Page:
as elements of SL2(C). The subgroup they generate in SL2(C) is isomorphic to the
subgroup they generate in SL2(W). Conjugating the two generators by the matrix
!
1 p0__
0 3
we can get them to lie in SU(2). Using now the homomorphism SU(2) ! SO(3)
we reduce ourselves to two matrices in SO(3). Using the formulas in [3] one se*
*es
that these are two rotations by 120O about two perpendicular axes. They generate
a subgroup of SO(3) which is isomorphic to Z=3 * Z=3 due to the following theor*
*em
proved by F. Hausdorff [4].
Theorem 5.5. Consider a half turn rotation g (so g2 = 1) and a one third rotat*
*ion
h (so h3 = 1) of R3, the angle between axes being ss=4. Then g and h generate *
*in
SO(3) a group isomorphic to Z=2 * Z=3.
The subgroup we are interested in is the one generated by h and hg. So the
statement of 2.2 is an easy corollary of the above theorem.
To prove that G is dense in Sl we will prove that z and zS are topological ge*
*nerators
of Sl. According to 2.1 we need to show that ae(z) and ae(zS) are generators of
Sl=Sl* ~=F9+:
Direct computation using the formula from 5.1 shows that
ae(z) = i
ae(zS) = i3
Since i and i3 generate the additive group of F9 the theorem is proven. __|_ |
10 V. GORBOUNOV, M. MAHOWALD, AND P. SYMONDS
6.Applications
We start by describing a certain E1 spectrum En. The ring of its coefficient*
*s is
isomorphic to
WFpn[[u1; : :u:n-1]][u; u-1]:
One can obtain such a spectrum by completing the Ravenel - Wilson spectrum E(n)
in the appropriate way. M. Hopkins and H. Miller proved that the Morava stabili*
*zer
group Sn acts by E1 maps on En. This implies that for any discrete subgroup H
of Sn one can form a spectrum EHn of homotopy fixed points of the action of H on
En. This spectrum gives an approximation of the Bousfield localization of the s*
*phere
spectrum with respect to Morava K-theory K(n). The latter is denoted by LK(n)S0.
The computation of the homotopy groups of the spectra LK(n)S0 can be done usi*
*ng
the homotopy fixed point spectral sequence which starts with the continuous Gal*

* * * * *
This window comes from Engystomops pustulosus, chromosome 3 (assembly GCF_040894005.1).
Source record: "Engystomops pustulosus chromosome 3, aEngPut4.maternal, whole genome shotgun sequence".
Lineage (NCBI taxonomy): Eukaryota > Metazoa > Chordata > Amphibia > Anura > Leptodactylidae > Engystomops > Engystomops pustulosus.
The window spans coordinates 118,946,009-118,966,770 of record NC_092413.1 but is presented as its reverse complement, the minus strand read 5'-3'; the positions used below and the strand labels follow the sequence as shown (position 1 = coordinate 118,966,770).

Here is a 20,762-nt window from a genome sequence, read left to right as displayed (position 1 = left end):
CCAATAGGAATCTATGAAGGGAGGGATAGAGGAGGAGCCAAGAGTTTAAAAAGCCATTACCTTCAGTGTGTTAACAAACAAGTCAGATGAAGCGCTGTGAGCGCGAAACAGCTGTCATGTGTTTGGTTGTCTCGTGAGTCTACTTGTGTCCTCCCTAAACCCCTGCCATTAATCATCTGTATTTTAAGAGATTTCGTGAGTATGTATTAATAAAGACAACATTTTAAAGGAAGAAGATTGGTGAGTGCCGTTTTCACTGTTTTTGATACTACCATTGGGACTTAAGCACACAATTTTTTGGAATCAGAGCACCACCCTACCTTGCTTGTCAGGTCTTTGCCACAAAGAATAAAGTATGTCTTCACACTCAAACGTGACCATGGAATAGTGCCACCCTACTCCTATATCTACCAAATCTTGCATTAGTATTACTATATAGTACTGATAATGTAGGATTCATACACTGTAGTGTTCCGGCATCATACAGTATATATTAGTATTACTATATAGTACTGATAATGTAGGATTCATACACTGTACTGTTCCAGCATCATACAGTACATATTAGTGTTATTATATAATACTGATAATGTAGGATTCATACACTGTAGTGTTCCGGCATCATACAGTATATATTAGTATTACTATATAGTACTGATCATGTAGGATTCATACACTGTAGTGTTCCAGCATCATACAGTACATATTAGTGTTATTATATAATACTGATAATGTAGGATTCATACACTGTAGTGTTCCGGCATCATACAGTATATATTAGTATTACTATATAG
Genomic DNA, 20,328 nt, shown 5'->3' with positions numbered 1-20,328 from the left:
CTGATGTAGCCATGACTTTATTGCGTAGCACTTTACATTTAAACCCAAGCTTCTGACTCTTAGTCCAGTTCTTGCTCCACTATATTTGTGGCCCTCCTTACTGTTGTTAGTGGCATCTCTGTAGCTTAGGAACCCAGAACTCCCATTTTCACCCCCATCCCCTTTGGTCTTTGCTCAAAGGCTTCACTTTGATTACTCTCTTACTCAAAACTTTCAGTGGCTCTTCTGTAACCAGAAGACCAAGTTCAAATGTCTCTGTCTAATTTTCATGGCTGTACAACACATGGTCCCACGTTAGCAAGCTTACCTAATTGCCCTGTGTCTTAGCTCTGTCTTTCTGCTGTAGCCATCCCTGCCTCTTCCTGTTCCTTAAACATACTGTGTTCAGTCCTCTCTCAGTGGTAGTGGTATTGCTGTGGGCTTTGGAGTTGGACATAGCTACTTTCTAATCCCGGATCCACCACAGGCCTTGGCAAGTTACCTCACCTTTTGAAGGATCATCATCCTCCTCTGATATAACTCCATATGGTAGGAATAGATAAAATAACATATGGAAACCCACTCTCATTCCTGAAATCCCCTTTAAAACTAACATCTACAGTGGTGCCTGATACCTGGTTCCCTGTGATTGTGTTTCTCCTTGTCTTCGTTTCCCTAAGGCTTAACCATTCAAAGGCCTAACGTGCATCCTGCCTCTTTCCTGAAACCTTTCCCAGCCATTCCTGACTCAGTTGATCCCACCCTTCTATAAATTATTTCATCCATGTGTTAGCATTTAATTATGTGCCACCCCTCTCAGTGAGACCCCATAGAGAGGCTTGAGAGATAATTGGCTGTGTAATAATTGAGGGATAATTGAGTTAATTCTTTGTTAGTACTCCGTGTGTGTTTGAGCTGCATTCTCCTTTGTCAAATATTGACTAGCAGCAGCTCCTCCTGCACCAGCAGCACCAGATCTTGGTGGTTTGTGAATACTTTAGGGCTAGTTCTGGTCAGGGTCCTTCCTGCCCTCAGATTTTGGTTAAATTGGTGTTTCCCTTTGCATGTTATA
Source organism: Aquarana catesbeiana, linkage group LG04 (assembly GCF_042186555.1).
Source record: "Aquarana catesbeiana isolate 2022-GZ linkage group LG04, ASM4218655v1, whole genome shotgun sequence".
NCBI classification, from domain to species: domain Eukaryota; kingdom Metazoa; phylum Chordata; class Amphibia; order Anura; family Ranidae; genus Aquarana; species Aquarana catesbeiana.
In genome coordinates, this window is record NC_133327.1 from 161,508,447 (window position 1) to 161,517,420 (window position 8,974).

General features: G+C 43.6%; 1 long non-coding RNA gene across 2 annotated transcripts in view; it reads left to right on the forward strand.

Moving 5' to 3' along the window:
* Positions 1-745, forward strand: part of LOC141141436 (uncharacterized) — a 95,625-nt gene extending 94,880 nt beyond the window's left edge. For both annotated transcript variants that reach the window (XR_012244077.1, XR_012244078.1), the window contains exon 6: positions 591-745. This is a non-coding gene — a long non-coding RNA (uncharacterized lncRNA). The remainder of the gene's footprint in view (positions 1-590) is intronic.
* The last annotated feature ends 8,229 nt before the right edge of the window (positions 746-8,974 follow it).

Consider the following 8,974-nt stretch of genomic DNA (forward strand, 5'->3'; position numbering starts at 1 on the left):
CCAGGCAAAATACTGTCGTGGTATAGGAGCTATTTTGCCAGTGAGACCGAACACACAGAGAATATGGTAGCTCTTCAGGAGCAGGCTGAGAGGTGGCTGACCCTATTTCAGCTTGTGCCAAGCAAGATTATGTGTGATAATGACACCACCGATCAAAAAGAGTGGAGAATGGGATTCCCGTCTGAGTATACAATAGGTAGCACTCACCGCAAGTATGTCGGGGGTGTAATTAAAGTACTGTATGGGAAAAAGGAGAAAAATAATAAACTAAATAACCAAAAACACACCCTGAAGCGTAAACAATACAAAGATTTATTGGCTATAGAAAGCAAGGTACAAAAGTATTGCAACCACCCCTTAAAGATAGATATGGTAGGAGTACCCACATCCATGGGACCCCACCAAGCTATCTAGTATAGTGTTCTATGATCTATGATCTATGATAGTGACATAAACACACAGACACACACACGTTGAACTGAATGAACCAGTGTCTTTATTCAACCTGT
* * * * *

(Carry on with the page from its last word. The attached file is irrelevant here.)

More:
*ois
cohomology of Sn, H*c(Sn; En;*)Gal. The spectra EHn for different subgroups H o*
*f Sn
approximate LK(n)S0 and therefore can be useful as a substitution for LK(n)S0. *
*The
homotopy groups of EHn can be computed in a similar manner to those of LK(n)S0
using the homotopy fixed point spectral sequence which starts with H*(H; En;*).
Now let p be an odd prime and n = p - 1. The authors of [7] consider the maxi*
*mal
finite subgroup H of Sp-1, which is unique up to isomorphism, and is isomorphic
in this case to Z=pZ=(p - 1)2 [5] . They call the spectrum EHp-1the "higher re*
*al
K-theory" and denote it by EOp-1. The reason for this is that, at the prime 2, *
*S1
is just the group of units in Z2 and so its maximal finite subgroup is Z=2. The*
* KO
spectrum is the homotopy fixed point spectrum of this Z=2 action on the spectrum
of complex K-theory completed at 2, which is E1.
Now we are ready to outline the applications of the main theorem.
7. The spectrum EL for p = 3
We deal here with the case p = 3 and n = 2. The maximal finite subgroup H
of S2 in this case is isomorphic to Z=3Z=4. It is not hard to see that this gr*
*oup is
generated by z and i2, for example. The infinite subgroup G of Sl defines an in*
*finite
subgroup L of S2 which we will describe now. Note that S conjugates z in the sa*
*me
way as the 8-th root of unity i. Indeed
1 i S 1 i3
zS = (-__+ __S) = -__+ __S
2 2 2 2
On the other hand
1 i 1 i11 1 i3
zi = i7(-__+ __S)i = -__+ ___S = -__+ __S
2 2 2 2 2 2
2 i2 2
However zS = z and z = z .
11
We define the group L to be the semi-direct product
(Z=3 * Z=3)Z=8
where Z=8 is the group generated by i and the free product is generated by z and
zi. So we have the following sequence of subgroups of S2:
S2 > (Z=3 * Z=3)Z=8 > Z=3Z=4;
and therefore the map of spectra EL ! EH . As we pointed out in the introduction
the spectrum EL should be a better approximation to the spectrum LK(2)S0.
8.Cohomology
Let us describe the computation of H*(S02; F3) from [13]. First we need some
background. There is a profinite Hopf algebra S(n) such that
S(n)* Fpn~= Fpn[S0n]:
It was shown in [13] that
Ext*S(n)(Fp) Fpn~= H*c(S0n; Fpn):
Let p = 3, n = 2 and consider
R = E(h10; h11) P (b10; b11)=I
where
(8.1) I = (h10h11; b210+ b211; h10b10- h11b11; h11b10+ h10b11):
Theorem 8.2. [13] H*(S(2); F3) is isomorphic as an algebra to E(i1; i2) R, wh*
*ere
R is as defined above, i1 is an element of H1(S(2); F3) determined by the deter*
*minant
map, and i2 is a certain four-fold Massey product which belongs to H2(S(2); F3).
Here is the interpretation of a part of this computation in terms of the infi*
*nite
subgroups described above.
Proposition 8.3. After extending the coefficients to F9, R becomes isomorphic to
H*(Z=3 * Z=3; F9).
Proof.Let i 2 F9 be an element such that i2 = -1. Consider the following basis *
*of
R over F9:
h1 = h10+ ih11; h2 = h10- ih11; b1 = b10- ib11; b2 = b10+ ib11:
Direct computation using 8.1 shows that
R ~=E(h1) P (b1) E(h2) P (b2) ~=H*(Z=3 * Z=3; F9);
except in degree 0. __|_ |
12 V. GORBOUNOV, M. MAHOWALD, AND P. SYMONDS
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Mathematics Department, Northwestern University, Evanston IL 60208
E-mail address: vgorb@math.nwu.edu, mark@math.nwu.edu, symonds@math.nwu.edu